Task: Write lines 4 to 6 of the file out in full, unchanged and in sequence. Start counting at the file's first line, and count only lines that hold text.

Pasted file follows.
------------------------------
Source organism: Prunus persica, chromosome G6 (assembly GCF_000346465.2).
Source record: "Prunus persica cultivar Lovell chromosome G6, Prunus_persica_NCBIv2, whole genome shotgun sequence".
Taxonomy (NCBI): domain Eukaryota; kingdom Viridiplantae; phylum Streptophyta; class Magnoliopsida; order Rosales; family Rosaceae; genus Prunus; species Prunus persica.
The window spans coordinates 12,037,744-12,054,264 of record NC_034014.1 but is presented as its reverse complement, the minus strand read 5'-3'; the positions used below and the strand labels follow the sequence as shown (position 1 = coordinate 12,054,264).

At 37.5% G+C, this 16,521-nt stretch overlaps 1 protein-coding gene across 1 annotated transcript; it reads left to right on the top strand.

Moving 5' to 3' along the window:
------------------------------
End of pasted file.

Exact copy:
The window spans coordinates 12,037,744-12,054,264 of record NC_034014.1 but is presented as its reverse complement, the minus strand read 5'-3'; the positions used below and the strand labels follow the sequence as shown (position 1 = coordinate 12,054,264).

At 37.5% G+C, this 16,521-nt stretch overlaps 1 protein-coding gene across 1 annotated transcript; it reads left to right on the top strand.

Moving 5' to 3' along the window: